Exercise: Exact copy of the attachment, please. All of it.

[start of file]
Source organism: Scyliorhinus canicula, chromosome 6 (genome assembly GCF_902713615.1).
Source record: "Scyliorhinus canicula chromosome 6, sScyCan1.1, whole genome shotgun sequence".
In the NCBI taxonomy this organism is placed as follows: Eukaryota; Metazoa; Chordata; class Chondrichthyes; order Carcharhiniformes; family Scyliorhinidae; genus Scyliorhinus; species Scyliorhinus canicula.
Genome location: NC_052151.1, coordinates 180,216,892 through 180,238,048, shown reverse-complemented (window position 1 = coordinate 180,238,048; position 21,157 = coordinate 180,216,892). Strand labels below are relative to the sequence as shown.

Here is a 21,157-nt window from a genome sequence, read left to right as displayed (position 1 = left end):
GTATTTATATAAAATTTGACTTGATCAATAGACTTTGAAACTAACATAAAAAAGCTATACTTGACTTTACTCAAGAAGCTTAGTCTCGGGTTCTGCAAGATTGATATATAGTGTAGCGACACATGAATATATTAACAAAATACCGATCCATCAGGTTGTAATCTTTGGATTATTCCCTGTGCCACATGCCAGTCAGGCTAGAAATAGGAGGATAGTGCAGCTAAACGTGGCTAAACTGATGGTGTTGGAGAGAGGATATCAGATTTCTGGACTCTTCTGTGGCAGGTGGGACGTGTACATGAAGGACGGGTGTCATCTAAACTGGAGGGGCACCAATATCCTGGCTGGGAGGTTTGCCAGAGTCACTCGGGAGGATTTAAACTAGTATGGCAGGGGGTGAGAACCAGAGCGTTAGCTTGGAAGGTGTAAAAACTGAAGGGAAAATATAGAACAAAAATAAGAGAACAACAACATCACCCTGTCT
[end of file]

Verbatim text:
Source organism: Scyliorhinus canicula, chromosome 6 (genome assembly GCF_902713615.1).
Source record: "Scyliorhinus canicula chromosome 6, sScyCan1.1, whole genome shotgun sequence".
In the NCBI taxonomy this organism is placed as follows: Eukaryota; Metazoa; Chordata; class Chondrichthyes; order Carcharhiniformes; family Scyliorhinidae; genus Scyliorhinus; species Scyliorhinus canicula.
Genome location: NC_052151.1, coordinates 180,216,892 through 180,238,048, shown reverse-complemented (window position 1 = coordinate 180,238,048; position 21,157 = coordinate 180,216,892). Strand labels below are relative to the sequence as shown.

Here is a 21,157-nt window from a genome sequence, read left to right as displayed (position 1 = left end):
GTATTTATATAAAATTTGACTTGATCAATAGACTTTGAAACTAACATAAAAAAGCTATACTTGACTTTACTCAAGAAGCTTAGTCTCGGGTTCTGCAAGATTGATATATAGTGTAGCGACACATGAATATATTAACAAAATACCGATCCATCAGGTTGTAATCTTTGGATTATTCCCTGTGCCACATGCCAGTCAGGCTAGAAATAGGAGGATAGTGCAGCTAAACGTGGCTAAACTGATGGTGTTGGAGAGAGGATATCAGATTTCTGGACTCTTCTGTGGCAGGTGGGACGTGTACATGAAGGACGGGTGTCATCTAAACTGGAGGGGCACCAATATCCTGGCTGGGAGGTTTGCCAGAGTCACTCGGGAGGATTTAAACTAGTATGGCAGGGGGTGAGAACCAGAGCGTTAGCTTGGAAGGTGTAAAAACTGAAGGGAAAATATAGAACAAAAATAAGAGAACAACAACATCACCCTGTCT